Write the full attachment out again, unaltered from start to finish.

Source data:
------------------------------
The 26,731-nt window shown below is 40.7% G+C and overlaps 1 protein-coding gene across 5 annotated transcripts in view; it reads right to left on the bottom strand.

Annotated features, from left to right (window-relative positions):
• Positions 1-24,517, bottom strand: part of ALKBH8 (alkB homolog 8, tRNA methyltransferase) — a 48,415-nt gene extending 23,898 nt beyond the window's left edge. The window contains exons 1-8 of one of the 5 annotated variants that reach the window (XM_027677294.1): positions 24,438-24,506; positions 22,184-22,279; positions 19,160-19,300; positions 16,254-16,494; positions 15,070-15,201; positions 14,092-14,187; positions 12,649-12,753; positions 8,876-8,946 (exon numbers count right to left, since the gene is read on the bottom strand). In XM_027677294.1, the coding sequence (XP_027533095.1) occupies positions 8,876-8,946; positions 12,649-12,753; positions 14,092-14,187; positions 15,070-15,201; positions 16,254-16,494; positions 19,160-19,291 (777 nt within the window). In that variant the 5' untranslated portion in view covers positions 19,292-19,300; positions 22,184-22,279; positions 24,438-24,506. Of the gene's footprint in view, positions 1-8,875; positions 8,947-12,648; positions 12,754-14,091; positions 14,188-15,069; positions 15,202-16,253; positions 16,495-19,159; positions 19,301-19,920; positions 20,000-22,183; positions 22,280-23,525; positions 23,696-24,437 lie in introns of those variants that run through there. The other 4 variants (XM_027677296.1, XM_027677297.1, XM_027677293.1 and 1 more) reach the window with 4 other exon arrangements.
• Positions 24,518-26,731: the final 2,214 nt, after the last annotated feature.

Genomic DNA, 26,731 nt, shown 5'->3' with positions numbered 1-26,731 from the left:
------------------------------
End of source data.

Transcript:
The 26,731-nt window shown below is 40.7% G+C and overlaps 1 protein-coding gene across 5 annotated transcripts in view; it reads right to left on the bottom strand.

Annotated features, from left to right (window-relative positions):
• Positions 1-24,517, bottom strand: part of ALKBH8 (alkB homolog 8, tRNA methyltransferase) — a 48,415-nt gene extending 23,898 nt beyond the window's left edge. The window contains exons 1-8 of one of the 5 annotated variants that reach the window (XM_027677294.1): positions 24,438-24,506; positions 22,184-22,279; positions 19,160-19,300; positions 16,254-16,494; positions 15,070-15,201; positions 14,092-14,187; positions 12,649-12,753; positions 8,876-8,946 (exon numbers count right to left, since the gene is read on the bottom strand). In XM_027677294.1, the coding sequence (XP_027533095.1) occupies positions 8,876-8,946; positions 12,649-12,753; positions 14,092-14,187; positions 15,070-15,201; positions 16,254-16,494; positions 19,160-19,291 (777 nt within the window). In that variant the 5' untranslated portion in view covers positions 19,292-19,300; positions 22,184-22,279; positions 24,438-24,506. Of the gene's footprint in view, positions 1-8,875; positions 8,947-12,648; positions 12,754-14,091; positions 14,188-15,069; positions 15,202-16,253; positions 16,495-19,159; positions 19,301-19,920; positions 20,000-22,183; positions 22,280-23,525; positions 23,696-24,437 lie in introns of those variants that run through there. The other 4 variants (XM_027677296.1, XM_027677297.1, XM_027677293.1 and 1 more) reach the window with 4 other exon arrangements.
• Positions 24,518-26,731: the final 2,214 nt, after the last annotated feature.

Genomic DNA, 26,731 nt, shown 5'->3' with positions numbered 1-26,731 from the left: